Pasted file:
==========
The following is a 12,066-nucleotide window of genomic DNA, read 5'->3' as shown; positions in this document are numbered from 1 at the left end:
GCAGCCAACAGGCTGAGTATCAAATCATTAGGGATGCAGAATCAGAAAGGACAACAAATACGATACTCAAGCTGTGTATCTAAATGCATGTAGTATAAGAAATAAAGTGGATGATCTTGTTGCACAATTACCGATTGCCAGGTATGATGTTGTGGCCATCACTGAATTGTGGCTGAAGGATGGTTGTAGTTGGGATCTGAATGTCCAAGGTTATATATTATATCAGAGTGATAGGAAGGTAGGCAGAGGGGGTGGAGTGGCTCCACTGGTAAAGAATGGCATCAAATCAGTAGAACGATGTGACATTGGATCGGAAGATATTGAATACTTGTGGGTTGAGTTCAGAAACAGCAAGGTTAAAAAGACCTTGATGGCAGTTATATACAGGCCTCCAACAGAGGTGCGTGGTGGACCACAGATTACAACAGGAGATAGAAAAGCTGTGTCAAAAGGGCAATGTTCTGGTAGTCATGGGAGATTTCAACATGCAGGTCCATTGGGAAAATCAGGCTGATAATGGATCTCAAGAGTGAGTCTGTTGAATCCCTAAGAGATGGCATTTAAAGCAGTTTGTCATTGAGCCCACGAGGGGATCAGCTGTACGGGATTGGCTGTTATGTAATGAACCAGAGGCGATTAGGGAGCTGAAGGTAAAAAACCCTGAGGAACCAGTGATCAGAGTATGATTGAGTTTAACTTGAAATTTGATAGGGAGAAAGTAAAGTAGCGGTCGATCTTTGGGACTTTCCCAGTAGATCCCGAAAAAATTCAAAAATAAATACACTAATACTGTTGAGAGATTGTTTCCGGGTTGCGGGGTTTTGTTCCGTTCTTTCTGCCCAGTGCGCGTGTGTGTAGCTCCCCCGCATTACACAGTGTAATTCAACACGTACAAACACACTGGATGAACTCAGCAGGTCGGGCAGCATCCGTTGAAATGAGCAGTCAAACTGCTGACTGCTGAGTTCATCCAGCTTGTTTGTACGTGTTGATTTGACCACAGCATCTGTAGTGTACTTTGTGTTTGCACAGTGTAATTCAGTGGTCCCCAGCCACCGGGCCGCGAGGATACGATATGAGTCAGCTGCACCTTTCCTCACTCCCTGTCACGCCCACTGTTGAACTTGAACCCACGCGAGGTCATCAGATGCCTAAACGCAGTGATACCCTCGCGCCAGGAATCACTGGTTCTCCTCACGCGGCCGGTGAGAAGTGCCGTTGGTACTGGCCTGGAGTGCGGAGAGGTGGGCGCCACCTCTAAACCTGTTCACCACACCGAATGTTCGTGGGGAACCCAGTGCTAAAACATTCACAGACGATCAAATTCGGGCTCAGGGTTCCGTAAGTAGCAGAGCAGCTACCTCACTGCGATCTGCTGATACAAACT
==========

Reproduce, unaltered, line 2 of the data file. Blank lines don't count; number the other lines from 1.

GCAGCCAACAGGCTGAGTATCAAATCATTAGGGATGCAGAATCAGAAAGGACAACAAATACGATACTCAAGCTGTGTATCTAAATGCATGTAGTATAAGAAATAAAGTGGATGATCTTGTTGCACAATTACCGATTGCCAGGTATGATGTTGTGGCCATCACTGAATTGTGGCTGAAGGATGGTTGTAGTTGGGATCTGAATGTCCAAGGTTATATATTATATCAGAGTGATAGGAAGGTAGGCAGAGGGGGTGGAGTGGCTCCACTGGTAAAGAATGGCATCAAATCAGTAGAACGATGTGACATTGGATCGGAAGATATTGAATACTTGTGGGTTGAGTTCAGAAACAGCAAGGTTAAAAAGACCTTGATGGCAGTTATATACAGGCCTCCAACAGAGGTGCGTGGTGGACCACAGATTACAACAGGAGATAGAAAAGCTGTGTCAAAAGGGCAATGTTCTGGTAGTCATGGGAGATTTCAACATGCAGGTCCATTGGGAAAATCAGGCTGATAATGGATCTCAAGAGTGAGTCTGTTGAATCCCTAAGAGATGGCATTTAAAGCAGTTTGTCATTGAGCCCACGAGGGGATCAGCTGTACGGGATTGGCTGTTATGTAATGAACCAGAGGCGATTAGGGAGCTGAAGGTAAAAAACCCTGAGGAACCAGTGATCAGAGTATGATTGAGTTTAACTTGAAATTTGATAGGGAGAAAGTAAAGTAGCGGTCGATCTTTGGGACTTTCCCAGTAGATCCCGAAAAAATTCAAAAATAAATACACTAATACTGTTGAGAGATTGTTTCCGGGTTGCGGGGTTTTGTTCCGTTCTTTCTGCCCAGTGCGCGTGTGTGTAGCTCCCCCGCATTACACAGTGTAATTCAACACGTACAAACACACTGGATGAACTCAGCAGGTCGGGCAGCATCCGTTGAAATGAGCAGTCAAACTGCTGACTGCTGAGTTCATCCAGCTTGTTTGTACGTGTTGATTTGACCACAGCATCTGTAGTGTACTTTGTGTTTGCACAGTGTAATTCAGTGGTCCCCAGCCACCGGGCCGCGAGGATACGATATGAGTCAGCTGCACCTTTCCTCACTCCCTGTCACGCCCACTGTTGAACTTGAACCCACGCGAGGTCATCAGATGCCTAAACGCAGTGATACCCTCGCGCCAGGAATCACTGGTTCTCCTCACGCGGCCGGTGAGAAGTGCCGTTGGTACTGGCCTGGAGTGCGGAGAGGTGGGCGCCACCTCTAAACCTGTTCACCACACCGAATGTTCGTGGGGAACCCAGTGCTAAAACATTCACAGACGATCAAATTCGGGCTCAGGGTTCCGTAAGTAGCAGAGCAGCTACCTCACTGCGATCTGCTGATACAAACT